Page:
Letter: Government can’t avoid court decision

The BC Supreme Court has determined that was illegal, and there is just no way around that fact for the government, reader says.

Re: “Government resolve solid: Fassbender” (Chilliwack Progress, Sept. 5).

There is an old saying in labour relations circles that “crow is best eaten when it is young and tender.”  The government seems to want have their crow big, grizzly, and ugly.

It is time to acknowledge that the BCTF dispute is not about wages or massages despite the government’s attempts at deflection. The real issue is the one that Christy Clark created in 2002 when the class size provisions in the collective agreement with the BCTF were unilaterally stripped via legislation. The BC Supreme Court has determined that was illegal, and there is just no way around that fact for the government.

The government would like to “negotiate” class size and support so that the current Supreme Court decision is set aside, and would like a better deal for itself to boot. The BCTF has zero incentive to agree, and given the past bad blood between the sides (and lack of trust) why would it?

The only way that classes will get back on track soon is for the government to agree to binding arbitration on wages and “set aside” its demands to negotiate its way out of the class size issue.

Then the government will have to wait and see just how big and tough the crow will be once the government’s appeal of the B.C. Supreme Court decision fails, as it surely will.

Doug Fletcher

Chilliwack

Get local stories you won't find anywhere else right to your inbox.
Sign up here

Just Posted

B.C. taxpayers could be on the hook for upwards of $27 million in total payouts for MLA pensions. (file)
Pensions are adding up for defeated, retiring MLAs: Taxpayers’ group

Martin and Throness would get $28,000 per year, lifetime pensions estimated ~$700K

Halloween enhanced image of a pumpkin patch to get you going. (Ryan Dyck Photography)
Halloween displays around Chilliwack are always a treat

Here is a list of addresses where some of the more creative Halloween displays can be viewed

Google Maps screenshot taken at 7:56 a.m., Oct. 29.
TRAFFIC: Westbound Highway 1 crash between Chilliwack and Abbotsford

Left lane is blocked, traffic backed up to No. 3 Road

A woman holds a packet of contraceptive pills. (AP Photo/Tsvangirayi Mukwazhi)
Chilliwack women’s organization among those lobbying for free contraception

Ann Davis Society says while it’s a women’s issue, all of society would benefit from program

Jeremy Bull, budtender at Dutch Bros. Buds outside the new store on Vedder Road in Chilliwack. (Jennifer Feinberg/ The Chilliwack Progress)
Cannabis retail shops in Chilliwack roll through the pandemic

Opening Chilliwack cannabis store in pandemic was ‘interesting’ says a licensed store manager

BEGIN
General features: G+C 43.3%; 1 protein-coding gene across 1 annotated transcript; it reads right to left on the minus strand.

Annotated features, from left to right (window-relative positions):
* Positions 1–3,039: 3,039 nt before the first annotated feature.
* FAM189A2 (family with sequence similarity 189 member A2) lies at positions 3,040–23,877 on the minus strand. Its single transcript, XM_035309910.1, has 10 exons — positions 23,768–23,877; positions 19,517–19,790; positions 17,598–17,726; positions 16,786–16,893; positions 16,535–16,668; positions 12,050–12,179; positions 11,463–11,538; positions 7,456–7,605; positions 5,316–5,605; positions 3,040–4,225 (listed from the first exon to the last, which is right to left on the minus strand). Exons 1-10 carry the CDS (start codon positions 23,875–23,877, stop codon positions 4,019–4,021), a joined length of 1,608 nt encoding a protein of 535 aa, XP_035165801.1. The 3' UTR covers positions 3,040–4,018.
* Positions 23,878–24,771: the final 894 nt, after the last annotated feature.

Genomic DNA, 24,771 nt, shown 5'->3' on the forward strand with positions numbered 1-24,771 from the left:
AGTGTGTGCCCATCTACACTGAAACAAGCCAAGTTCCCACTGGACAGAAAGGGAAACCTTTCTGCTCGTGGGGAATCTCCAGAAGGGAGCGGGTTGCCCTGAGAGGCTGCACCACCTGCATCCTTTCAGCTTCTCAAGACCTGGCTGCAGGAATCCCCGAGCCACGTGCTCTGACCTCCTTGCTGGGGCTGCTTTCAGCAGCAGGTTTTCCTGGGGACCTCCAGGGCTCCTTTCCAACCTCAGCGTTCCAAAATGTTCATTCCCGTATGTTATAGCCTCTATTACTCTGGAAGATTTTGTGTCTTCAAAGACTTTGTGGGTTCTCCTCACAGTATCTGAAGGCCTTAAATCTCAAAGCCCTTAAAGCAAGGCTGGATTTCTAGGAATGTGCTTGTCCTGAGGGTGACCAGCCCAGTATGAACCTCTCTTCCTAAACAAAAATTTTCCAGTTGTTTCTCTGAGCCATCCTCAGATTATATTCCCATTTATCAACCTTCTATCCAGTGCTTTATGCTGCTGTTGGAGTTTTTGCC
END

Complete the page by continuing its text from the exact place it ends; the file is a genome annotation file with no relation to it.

A woman wears a face mask and plastic gloves while browsing books as a sticker on the floor indicates a one-way direction of travel between shelves of books at the Vancouver Public Library’s central branch, after it and four other branches reopened with limited services, in Vancouver, on Tuesday, July 14, 2020. (THE CANADIAN PRESS/Darryl Dyck)
B.C. reports 234 new COVID cases, 1 death of senior who had attended small birthday party

Roughly 5,700 people are isolating due to being exposed to a confirmed case

Provincial Health Officer Dr. Bonnie Henry speaks Thursday (Oct. 29) during a news conference held at Fraser Health office, in video posted to Facebook. (Photo: Government of British Columbai/Facebook)
COVID-19 ‘disproportionately’ affecting Fraser Health: Henry

Health region has about 75 per cent of B.C.’s active cases

Burnaby RCMP responded to a dine-and-dash suspect who fell through a ceiling in March 2020. (RCMP handout)
VIDEO: Suspected dine-and-dasher falls through ceiling of Burnaby restaurant

A woman believed to be dashing on her restaurant bill fell through the kitchen ceiling

Join Black Press Media and Do Some Good

Pay it Forward program supports local businesses in their community giving

Is it time to start thinking about greener ways to package cannabis?

Packaging suppliers are still figuring eco-friendly and affordable packaging options that fit the mandates of Cannabis Regulations

A can of Canada Dry Ginger Ale is shown in Toronto on Thursday Oct. 29, 2020. The maker of Canada Dry Ginger Ale has agreed to pay over $200,000 to settle a class-action lawsuit launched by a B.C. man who alleged he was misled by marketing suggesting the soda had medicinal benefits. THE CANADIAN PRESS/Joseph O’Connal
B.C. man’s lawsuit over marketing of Canada Dry ginger ale settled for $200K

Soda’s maker, Canada Dry Mott’s Inc., denied the allegations and any liability

Vancouver Island-based Wilson’s Transportation has expanded to fill some of the routes left unserviced by Greyhound as of Nov. 1, 2018. (Black Press files)
B.C. bus companies say they need help to survive COVID-19

Like airlines, motor coaches have lost most of their revenue

A deer was spotted in October 2020 in Prince Rupert, B.C., with a bright pink yoga ball stuck in its antlers. (Kayla Vickers/Chronicles Of Hammy The Deer Official Page)
Hammy 2.0? Prince Rupert deer spotted with bright pink yoga ball stuck in antlers

The BC Conservation Officer Service is aware of the deer roaming around the city

RCMP. (Phil McLachlan - Black Press Media)
Kelowna Mountie hit with 2nd lawsuit in 2 months for alleged assault

Const. Julius Prommer is accused of breaking a woman’s knee during while responding to a noise complaint

Most Read